The word is in: In Gov. Tom Corbett’s Pennsylvania, the state has the right to turn residential areas into industrial zones. And your town can’t do anything about it.
That’s so at least according to attorney Matthew H. Haverstick, who represented the Public Utility Commission and the Department of Environmental Protection at this morning’s oral arguments about Act 13 before the Supreme Court of Pennsylvania.
Earlier this year, in the midst of a shale-gas boom, the Republican-controlled state legislature passed, and Corbett signed, Act 13. Among other things, the law says that municipalities can’t use zoning laws to keep companies from siting drilling rigs, toxic retention ponds and compressor stations near homes, schools and hospitals.
The law appeared to place Republicans, usually reliable supporters of local autonomy, firmly on the side of state-level control for the benefit of the oil-and-gas industry.
Act 13 was challenged by seven municipalities — including Robinson Township, South Fayette, Peters, Cecil and Mount Pleasant — and an environmental group. In July, Commonwealth Court struck down the law’s statewide zoning provisions as unconstitutional. Commonwealth Court also struck down a provision mandating that DEP grant waivers to state rules requiring that drilling operations be set back from waterways.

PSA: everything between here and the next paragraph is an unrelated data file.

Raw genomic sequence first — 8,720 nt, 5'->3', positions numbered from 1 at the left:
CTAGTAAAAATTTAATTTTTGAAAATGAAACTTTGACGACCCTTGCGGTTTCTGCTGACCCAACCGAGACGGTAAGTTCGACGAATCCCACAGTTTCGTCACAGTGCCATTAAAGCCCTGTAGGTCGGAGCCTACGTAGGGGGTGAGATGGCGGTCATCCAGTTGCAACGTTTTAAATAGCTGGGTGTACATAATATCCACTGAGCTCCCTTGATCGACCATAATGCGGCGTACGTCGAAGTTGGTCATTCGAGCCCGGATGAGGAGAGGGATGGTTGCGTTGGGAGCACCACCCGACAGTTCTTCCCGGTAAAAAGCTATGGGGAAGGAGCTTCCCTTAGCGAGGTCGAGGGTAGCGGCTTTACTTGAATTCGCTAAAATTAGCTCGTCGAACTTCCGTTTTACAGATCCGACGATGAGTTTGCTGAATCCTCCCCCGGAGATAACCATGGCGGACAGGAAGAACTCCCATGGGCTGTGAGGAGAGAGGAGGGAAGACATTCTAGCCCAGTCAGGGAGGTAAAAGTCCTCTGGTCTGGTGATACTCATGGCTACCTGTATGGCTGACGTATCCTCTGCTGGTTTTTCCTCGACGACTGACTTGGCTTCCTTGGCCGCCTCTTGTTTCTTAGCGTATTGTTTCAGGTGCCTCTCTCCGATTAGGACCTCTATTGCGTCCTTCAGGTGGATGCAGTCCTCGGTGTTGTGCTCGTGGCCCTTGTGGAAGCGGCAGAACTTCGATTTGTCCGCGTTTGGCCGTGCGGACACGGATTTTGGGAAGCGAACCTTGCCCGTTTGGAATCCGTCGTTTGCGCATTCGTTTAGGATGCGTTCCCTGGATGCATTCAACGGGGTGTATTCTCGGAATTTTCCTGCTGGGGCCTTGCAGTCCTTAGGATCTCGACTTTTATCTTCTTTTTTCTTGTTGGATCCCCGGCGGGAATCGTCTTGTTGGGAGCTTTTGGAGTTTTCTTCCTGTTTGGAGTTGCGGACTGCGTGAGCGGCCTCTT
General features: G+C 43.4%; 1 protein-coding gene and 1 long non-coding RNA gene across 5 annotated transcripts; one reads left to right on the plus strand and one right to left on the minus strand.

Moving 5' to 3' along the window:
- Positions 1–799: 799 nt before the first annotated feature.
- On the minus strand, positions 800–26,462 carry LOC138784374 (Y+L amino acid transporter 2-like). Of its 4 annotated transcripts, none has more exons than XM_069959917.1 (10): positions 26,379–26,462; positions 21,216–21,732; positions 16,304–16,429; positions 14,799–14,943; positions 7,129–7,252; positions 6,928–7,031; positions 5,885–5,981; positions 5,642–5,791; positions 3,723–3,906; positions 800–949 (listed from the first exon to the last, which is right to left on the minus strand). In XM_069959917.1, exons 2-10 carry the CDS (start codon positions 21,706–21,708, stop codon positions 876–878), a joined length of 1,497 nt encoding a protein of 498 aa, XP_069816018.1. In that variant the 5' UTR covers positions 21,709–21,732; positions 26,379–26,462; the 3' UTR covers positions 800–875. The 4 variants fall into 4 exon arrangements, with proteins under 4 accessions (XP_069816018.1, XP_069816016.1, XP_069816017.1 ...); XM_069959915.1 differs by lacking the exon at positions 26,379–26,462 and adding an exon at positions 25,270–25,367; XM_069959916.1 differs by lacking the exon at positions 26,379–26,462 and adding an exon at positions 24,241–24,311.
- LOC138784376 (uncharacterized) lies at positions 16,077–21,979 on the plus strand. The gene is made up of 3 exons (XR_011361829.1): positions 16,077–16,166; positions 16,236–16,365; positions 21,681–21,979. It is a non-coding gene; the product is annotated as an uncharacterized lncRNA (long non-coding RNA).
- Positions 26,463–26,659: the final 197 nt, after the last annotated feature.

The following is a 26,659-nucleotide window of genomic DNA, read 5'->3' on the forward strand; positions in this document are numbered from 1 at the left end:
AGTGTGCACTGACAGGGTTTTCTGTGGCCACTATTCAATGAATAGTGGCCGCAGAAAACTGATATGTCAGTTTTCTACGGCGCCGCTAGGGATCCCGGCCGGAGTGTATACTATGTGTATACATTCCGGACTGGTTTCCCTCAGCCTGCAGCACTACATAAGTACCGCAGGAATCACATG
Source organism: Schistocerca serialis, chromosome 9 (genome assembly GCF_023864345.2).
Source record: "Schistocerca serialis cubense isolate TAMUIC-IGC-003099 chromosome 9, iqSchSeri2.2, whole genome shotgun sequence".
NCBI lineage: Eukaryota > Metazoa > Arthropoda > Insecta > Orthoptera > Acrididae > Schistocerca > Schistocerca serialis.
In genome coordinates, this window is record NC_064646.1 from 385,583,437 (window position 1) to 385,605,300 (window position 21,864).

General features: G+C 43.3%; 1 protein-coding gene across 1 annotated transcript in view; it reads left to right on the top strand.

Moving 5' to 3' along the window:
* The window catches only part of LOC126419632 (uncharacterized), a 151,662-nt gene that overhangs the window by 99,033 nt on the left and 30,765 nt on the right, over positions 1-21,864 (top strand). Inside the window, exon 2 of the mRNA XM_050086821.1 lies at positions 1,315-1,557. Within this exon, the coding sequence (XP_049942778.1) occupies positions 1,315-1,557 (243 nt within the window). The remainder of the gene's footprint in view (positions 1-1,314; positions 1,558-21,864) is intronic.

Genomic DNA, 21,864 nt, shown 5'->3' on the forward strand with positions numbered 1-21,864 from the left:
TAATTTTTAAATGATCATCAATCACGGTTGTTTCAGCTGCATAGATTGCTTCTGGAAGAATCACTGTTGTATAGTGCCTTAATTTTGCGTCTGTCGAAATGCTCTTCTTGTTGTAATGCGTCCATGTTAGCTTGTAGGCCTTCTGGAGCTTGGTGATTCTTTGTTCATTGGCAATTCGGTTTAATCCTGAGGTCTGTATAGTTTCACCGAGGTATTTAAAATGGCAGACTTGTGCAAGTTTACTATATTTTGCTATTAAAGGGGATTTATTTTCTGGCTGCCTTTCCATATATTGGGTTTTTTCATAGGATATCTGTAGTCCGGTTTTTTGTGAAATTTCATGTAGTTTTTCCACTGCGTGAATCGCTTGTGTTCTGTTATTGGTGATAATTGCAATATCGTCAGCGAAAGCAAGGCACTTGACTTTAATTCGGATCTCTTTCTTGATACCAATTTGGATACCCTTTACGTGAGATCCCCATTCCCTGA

The case is a complicated one, as evidenced by some 400 pages of briefs, plus 18 friend-of-the-court briefs, that sat by each of the six justices. The oral arguments lasted two hours.
In one of the morning’s more interesting exchanges, two justices, Seamus McCafferty and Max Baer, questioned attorney Haverstick about how far the state’s power to override zoning might go.
McCafferty asked whether Haverstick’s argument “means residential communities can be turned into industrial areas.”
Some observers laughed as Haverstick appeared to evade the question. But finally he admitted that yes, that was the case. “But that’s a policy choice the General Assembly made,” Haverstick said. “It’s not [the role] of this court to criticize the policies the General Assembly made.”
“What about the constitutional right of the citizenry of this state [to] the quiet enjoyment of their properties?” asked McCafferty.
Haverstick continued to make the argument that if the municipalities have a beef, it isn’t constitutional; rather, it’s with legislators’ policy-making. “The General Assembly already did this balancing test” between the rights of landowners who lease to drillers and those who live next door, he said.
Following up, Justice Max Baer asked whether the General Assembly could simply eliminate zoning in Pennsylvania entirely.
“There are plenty of parts of Pennsylvania that have no zoning whatsoever,” answered Haverstick, again appearing to not quite answer the question. Then he re-emphasized that the point is whether Act 13 can be applied constitutionally. The Act, he said “gives a property owner … greater rights to [use] his property the way he wants. It moves the needle closer to where our constitution wants it to be.”
Are there no constraints at all on the state overriding municipal law? Baer asked.